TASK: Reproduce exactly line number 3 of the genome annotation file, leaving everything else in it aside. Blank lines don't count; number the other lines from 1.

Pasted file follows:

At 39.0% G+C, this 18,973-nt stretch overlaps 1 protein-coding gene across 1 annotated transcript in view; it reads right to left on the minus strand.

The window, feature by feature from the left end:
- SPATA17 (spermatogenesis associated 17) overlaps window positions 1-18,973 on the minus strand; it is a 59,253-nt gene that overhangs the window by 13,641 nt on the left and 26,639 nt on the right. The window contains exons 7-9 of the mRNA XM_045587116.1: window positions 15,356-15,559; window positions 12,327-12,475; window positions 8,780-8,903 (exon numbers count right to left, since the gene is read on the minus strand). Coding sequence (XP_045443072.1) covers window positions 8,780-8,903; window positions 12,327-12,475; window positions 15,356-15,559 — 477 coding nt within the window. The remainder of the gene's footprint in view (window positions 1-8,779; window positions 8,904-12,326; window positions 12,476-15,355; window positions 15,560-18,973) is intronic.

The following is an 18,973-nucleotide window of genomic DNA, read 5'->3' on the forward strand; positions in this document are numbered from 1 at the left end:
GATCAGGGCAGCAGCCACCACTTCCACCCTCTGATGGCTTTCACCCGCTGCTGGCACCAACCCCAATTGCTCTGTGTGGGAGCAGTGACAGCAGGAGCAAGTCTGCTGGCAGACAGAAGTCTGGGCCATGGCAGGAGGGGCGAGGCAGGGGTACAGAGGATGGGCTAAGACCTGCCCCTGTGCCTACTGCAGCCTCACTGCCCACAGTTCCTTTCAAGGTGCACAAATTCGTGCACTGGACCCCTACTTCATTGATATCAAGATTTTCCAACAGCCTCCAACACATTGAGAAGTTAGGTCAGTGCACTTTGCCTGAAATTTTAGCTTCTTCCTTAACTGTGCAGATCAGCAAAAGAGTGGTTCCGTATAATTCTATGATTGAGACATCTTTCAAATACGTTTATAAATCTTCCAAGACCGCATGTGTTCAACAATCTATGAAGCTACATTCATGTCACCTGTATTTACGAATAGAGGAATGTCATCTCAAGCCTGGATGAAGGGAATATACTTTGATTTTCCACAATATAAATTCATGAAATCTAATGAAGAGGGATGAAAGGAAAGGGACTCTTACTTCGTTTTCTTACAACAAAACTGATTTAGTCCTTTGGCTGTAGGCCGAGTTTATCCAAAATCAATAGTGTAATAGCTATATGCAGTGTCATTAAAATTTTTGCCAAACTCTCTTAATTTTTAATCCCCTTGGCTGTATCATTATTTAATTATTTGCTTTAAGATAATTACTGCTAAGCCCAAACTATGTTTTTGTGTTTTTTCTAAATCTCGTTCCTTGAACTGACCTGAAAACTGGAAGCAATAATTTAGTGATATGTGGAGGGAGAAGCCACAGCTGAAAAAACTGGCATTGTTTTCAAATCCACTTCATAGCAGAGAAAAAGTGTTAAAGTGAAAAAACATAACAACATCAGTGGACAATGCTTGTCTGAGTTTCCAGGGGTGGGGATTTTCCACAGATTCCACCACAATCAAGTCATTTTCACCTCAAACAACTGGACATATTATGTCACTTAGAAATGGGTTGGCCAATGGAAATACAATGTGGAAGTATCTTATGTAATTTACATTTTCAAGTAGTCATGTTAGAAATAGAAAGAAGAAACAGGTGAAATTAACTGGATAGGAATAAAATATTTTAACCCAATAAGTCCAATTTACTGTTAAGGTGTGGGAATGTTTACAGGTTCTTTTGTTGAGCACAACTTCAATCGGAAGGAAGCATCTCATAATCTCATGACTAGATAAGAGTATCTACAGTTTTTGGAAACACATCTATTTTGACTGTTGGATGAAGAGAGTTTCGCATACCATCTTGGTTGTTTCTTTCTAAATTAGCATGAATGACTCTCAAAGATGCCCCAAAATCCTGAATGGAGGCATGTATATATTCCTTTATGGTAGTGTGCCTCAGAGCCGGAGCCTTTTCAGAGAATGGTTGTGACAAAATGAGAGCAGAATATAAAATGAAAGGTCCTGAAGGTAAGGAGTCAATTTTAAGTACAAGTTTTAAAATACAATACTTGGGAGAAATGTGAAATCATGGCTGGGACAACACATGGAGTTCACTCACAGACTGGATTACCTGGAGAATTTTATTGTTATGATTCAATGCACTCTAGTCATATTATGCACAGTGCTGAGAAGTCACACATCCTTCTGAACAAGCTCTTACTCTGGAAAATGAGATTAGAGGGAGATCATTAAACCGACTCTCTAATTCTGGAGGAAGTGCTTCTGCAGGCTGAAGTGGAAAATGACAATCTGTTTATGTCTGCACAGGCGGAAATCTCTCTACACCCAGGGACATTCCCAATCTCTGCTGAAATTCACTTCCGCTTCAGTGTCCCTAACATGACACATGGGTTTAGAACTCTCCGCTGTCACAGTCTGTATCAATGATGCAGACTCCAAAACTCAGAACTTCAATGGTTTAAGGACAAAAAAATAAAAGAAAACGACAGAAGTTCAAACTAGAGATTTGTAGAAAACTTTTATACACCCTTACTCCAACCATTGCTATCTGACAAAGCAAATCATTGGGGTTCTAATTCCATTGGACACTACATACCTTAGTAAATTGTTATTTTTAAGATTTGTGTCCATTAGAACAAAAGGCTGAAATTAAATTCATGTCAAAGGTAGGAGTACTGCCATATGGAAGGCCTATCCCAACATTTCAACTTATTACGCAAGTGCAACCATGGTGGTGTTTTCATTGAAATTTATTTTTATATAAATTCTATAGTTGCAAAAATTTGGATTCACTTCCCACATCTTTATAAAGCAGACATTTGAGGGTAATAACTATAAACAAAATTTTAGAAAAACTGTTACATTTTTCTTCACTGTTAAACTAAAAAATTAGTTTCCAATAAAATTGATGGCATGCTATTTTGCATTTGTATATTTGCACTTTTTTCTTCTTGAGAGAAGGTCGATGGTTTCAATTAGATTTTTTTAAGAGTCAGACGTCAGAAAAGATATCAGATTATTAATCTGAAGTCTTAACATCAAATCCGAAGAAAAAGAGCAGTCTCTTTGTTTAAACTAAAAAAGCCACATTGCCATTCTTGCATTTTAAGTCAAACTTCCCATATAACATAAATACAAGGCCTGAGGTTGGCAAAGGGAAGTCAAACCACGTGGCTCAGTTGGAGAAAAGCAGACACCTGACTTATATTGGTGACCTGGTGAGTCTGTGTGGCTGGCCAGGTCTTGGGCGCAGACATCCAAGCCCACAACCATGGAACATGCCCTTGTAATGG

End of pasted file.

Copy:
- SPATA17 (spermatogenesis associated 17) overlaps window positions 1-18,973 on the minus strand; it is a 59,253-nt gene that overhangs the window by 13,641 nt on the left and 26,639 nt on the right. The window contains exons 7-9 of the mRNA XM_045587116.1: window positions 15,356-15,559; window positions 12,327-12,475; window positions 8,780-8,903 (exon numbers count right to left, since the gene is read on the minus strand). Coding sequence (XP_045443072.1) covers window positions 8,780-8,903; window positions 12,327-12,475; window positions 15,356-15,559 — 477 coding nt within the window. The remainder of the gene's footprint in view (window positions 1-8,779; window positions 8,904-12,326; window positions 12,476-15,355; window positions 15,560-18,973) is intronic.